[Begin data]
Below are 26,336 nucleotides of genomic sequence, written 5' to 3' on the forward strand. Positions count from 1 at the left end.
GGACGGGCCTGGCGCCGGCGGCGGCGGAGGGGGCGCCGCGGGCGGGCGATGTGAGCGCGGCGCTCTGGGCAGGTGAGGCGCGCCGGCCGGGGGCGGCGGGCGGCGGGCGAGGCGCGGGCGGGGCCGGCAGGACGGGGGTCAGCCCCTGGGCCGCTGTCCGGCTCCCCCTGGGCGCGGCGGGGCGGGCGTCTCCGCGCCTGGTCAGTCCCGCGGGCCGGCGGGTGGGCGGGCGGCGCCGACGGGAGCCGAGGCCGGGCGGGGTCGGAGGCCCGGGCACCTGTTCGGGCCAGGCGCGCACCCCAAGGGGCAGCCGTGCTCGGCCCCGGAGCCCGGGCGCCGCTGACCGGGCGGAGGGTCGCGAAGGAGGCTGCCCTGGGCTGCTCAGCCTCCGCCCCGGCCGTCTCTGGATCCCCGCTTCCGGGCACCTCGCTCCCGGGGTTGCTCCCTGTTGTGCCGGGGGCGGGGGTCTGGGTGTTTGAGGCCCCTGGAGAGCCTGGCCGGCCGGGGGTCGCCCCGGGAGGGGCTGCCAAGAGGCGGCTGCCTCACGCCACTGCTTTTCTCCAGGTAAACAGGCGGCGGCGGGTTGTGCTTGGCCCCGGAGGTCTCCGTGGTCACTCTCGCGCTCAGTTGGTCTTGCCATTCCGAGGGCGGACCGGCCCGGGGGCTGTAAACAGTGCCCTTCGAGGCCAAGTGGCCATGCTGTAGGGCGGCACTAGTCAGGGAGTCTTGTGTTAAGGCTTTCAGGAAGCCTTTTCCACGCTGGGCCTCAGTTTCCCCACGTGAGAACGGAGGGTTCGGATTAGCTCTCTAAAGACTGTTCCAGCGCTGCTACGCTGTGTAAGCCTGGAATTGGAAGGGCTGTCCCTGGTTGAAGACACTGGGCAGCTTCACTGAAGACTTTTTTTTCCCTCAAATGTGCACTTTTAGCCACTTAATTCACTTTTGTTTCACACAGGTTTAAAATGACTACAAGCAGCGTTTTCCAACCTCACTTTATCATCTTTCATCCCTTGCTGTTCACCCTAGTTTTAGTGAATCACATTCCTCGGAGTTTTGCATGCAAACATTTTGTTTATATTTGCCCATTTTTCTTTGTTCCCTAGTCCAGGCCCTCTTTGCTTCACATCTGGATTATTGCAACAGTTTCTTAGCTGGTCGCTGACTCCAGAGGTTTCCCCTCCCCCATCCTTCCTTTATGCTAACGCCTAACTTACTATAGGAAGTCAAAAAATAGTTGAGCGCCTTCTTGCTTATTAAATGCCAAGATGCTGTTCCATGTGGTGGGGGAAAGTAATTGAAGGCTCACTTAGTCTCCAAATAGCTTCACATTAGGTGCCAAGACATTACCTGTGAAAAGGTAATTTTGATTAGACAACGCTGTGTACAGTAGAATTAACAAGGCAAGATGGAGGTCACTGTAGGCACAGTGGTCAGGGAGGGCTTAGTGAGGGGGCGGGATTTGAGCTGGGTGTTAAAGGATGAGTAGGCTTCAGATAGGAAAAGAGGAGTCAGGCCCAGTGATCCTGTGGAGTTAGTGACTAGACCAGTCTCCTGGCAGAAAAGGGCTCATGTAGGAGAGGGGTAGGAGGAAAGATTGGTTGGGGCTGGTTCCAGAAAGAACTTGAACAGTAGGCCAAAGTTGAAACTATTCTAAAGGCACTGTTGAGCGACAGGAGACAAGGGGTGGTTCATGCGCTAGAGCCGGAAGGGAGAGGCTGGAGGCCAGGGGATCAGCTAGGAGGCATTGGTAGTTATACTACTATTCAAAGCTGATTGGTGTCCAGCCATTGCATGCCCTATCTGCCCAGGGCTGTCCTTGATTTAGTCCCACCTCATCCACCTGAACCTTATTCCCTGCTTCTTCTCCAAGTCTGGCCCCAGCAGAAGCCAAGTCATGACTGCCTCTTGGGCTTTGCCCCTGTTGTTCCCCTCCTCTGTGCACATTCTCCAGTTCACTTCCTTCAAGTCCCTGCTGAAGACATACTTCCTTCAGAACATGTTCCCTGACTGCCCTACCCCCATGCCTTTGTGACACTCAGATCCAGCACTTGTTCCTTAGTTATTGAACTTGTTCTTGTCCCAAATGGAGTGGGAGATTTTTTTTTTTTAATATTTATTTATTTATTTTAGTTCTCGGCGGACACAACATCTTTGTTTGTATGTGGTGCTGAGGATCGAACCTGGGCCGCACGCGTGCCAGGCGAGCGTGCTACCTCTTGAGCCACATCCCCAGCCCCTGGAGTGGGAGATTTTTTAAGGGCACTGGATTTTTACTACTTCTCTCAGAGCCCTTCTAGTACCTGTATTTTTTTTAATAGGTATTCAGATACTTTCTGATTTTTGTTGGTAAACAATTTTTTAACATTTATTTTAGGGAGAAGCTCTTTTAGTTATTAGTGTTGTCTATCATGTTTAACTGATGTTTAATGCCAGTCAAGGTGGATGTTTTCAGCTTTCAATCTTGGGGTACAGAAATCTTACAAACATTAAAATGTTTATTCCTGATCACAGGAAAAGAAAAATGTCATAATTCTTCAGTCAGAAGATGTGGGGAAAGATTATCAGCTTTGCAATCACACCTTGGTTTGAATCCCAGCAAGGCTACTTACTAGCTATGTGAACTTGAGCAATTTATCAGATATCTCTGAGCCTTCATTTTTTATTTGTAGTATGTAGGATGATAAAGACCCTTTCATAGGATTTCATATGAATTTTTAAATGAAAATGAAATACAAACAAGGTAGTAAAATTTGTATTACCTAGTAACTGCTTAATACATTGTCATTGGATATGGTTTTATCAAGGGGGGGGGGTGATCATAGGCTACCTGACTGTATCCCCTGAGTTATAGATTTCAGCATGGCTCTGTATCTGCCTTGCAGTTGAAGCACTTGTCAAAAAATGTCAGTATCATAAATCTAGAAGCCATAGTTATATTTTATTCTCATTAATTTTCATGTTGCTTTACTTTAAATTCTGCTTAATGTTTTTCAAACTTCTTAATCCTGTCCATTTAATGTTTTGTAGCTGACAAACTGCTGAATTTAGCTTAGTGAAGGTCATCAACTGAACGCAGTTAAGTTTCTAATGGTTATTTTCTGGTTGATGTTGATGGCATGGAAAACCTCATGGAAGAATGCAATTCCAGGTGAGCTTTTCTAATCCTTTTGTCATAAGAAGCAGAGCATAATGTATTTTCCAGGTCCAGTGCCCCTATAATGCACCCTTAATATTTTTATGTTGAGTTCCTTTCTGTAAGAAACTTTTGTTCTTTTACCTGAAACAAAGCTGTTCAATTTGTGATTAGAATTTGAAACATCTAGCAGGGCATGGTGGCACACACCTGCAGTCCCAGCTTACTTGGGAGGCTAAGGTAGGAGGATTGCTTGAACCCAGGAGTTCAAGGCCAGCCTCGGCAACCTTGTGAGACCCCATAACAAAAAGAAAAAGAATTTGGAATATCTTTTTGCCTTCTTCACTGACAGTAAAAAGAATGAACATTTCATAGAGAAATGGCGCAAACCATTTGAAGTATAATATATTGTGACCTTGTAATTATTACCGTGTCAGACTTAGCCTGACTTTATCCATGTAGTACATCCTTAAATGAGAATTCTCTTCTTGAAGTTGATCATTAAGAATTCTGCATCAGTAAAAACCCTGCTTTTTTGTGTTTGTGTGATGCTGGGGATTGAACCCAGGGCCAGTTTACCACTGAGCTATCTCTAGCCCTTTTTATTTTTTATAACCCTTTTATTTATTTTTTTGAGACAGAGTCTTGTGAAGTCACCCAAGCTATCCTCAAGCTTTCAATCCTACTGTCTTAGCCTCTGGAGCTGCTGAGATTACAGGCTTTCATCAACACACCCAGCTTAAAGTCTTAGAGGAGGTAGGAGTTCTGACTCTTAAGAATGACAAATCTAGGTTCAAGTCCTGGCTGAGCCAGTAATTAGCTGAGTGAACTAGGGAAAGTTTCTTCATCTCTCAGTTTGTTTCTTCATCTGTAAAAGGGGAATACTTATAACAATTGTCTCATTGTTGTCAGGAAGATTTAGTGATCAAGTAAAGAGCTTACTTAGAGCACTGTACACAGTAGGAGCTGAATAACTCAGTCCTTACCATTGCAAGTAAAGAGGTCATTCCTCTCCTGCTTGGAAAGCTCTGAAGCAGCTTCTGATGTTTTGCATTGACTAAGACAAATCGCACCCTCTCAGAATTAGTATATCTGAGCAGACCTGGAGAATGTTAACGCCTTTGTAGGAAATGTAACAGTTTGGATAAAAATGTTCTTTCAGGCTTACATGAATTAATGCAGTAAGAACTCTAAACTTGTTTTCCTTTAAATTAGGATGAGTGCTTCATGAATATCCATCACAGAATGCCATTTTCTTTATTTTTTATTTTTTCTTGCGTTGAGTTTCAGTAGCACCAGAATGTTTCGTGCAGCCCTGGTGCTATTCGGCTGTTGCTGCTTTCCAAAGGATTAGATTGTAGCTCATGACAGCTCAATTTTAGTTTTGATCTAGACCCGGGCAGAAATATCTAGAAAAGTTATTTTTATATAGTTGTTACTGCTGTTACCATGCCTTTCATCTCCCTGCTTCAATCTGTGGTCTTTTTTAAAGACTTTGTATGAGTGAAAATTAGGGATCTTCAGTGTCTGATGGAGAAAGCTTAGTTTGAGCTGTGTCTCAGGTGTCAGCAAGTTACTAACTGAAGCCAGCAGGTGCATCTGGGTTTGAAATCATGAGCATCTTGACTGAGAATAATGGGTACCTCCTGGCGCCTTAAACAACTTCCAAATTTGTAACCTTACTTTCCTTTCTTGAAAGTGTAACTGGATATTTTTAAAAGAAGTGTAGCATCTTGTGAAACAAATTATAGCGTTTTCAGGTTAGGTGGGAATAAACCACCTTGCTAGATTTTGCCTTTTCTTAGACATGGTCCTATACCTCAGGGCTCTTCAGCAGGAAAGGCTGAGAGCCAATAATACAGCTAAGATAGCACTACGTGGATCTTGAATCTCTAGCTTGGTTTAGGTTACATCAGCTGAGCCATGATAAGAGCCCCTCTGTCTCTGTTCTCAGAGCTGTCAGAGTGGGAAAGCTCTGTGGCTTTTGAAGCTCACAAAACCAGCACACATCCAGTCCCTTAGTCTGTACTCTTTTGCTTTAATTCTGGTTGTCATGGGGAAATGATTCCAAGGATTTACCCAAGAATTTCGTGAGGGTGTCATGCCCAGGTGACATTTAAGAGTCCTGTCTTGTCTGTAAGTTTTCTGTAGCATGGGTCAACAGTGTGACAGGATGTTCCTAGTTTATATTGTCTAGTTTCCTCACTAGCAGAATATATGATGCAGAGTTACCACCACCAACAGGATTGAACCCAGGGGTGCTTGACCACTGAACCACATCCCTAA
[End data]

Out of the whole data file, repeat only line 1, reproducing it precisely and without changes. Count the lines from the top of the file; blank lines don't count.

Below are 26,336 nucleotides of genomic sequence, written 5' to 3' on the forward strand. Positions count from 1 at the left end.